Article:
Sinister intentions behind Xinjiang cotton boycott

Xinhua
Recent claims made by enterprises like H&M and Nike of refusing to use Xinjiang cotton have triggered widespread denunciation and resistance from the Chinese public.
Xinhua

Recent claims made by enterprises like H&M and Nike of refusing to use Xinjiang cotton have triggered widespread denunciation and resistance from the Chinese public.

Behind the so-called Xinjiang cotton boycott are the sinister intentions of anti-China forces in some Western countries including the United States to smear China and suppress Chinese industry. The Chinese government and people firmly oppose it.

Cotton production in Xinjiang has long been highly mechanized and does not require a large number of cotton pickers.

The accusation of "forced labor" in Xinjiang's cotton industry is an utter lie.

The ultimate intention of using such phrases as "forced labor," "concentration camps" and "genocide" is to undermine Xinjiang's security and stability and stifle China's development.

Lawrence Wilkerson, chief of staff to former US Secretary of State Colin Powell, has once said that if the Central Intelligence Agency wanted to destabilize China, the best way to do so was to cause social unrest and push China from the inside.

Focusing on Xinjiang cotton has economic motives as well. Bizarre claims of "forced labor" and "human rights abuses" are mere allegations used to suppress China's textile industry.

China is the world's second largest cotton producer, and Xinjiang is the most important cotton producing region, accounting for nearly 90 percent of the country's cotton output.

Steady increases in China's cotton production and the growing textile industry are making some in the United States and the West nervous.

As the world's largest cotton exporter, the United States hyped up the Xinjiang issue as early as last February during the Trump administration and has issued a ban on cotton products from Xinjiang. Under the pretext of protecting human rights, the United States is attempting to bolster production at home.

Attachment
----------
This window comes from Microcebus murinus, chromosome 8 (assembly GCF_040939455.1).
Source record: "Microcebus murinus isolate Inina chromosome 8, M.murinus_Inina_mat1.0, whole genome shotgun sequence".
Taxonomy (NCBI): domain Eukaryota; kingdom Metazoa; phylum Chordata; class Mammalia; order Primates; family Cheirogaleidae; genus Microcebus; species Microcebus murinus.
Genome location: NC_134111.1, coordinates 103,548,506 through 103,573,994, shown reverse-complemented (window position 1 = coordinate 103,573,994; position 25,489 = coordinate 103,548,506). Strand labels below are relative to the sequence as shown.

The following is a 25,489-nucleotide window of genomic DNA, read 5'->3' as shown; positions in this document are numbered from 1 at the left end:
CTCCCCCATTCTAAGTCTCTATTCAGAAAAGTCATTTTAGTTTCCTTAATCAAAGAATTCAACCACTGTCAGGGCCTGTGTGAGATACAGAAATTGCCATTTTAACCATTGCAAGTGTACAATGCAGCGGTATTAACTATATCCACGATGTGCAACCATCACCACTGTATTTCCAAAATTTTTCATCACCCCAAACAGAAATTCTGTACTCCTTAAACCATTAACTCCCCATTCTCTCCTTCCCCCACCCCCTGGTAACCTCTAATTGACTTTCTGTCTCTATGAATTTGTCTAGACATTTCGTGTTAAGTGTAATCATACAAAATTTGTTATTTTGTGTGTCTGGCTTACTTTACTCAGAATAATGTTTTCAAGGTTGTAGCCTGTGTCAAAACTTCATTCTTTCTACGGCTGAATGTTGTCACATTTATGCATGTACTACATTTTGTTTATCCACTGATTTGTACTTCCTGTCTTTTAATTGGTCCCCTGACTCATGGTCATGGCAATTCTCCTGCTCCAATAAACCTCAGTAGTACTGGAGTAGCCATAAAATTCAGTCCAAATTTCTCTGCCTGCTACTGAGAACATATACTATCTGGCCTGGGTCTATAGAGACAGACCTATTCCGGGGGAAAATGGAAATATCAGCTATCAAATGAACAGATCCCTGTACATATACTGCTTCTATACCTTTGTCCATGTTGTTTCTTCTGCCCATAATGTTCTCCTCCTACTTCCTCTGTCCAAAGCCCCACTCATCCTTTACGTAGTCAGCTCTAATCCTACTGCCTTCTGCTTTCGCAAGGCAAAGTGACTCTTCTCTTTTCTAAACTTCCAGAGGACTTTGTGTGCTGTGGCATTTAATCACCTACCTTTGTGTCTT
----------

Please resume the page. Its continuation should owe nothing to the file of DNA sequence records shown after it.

"Countless lies are being spread by people who have never been to Xinjiang," said French journalist Maxime Vivas, who recently published a book about his two trips to the autonomous region in northwest China.

The US government's "genocide" accusation against China was based on data abuse and false claims of a right-wing religious extremist, according to a report published last month by the independent news website Grayzone.

During the just-ended 46th session of the United Nations Human Rights Council, Cuba delivered a joint statement on behalf of 64 countries urging relevant countries to stop interfering in China's internal affairs by manipulating Xinjiang related issues, refrain from making unfounded allegations against China out of political motivations and curbing the development of developing countries under the pretext of human rights.

China is focused on fighting terrorism and separatism in Xinjiang. It is preserving human rights in the region, not abusing them.

Western countries must quit fabricating narratives about Xinjiang and abandon attempts to undermine China's stability and development.

Foreign enterprises operating in China should respect market rules and avoid politicizing commercial issues.

China welcomes foreign companies and personnel to operate and grow in the country. But it resolutely opposes malicious attacks based on rumors and lies that harm China's interests.

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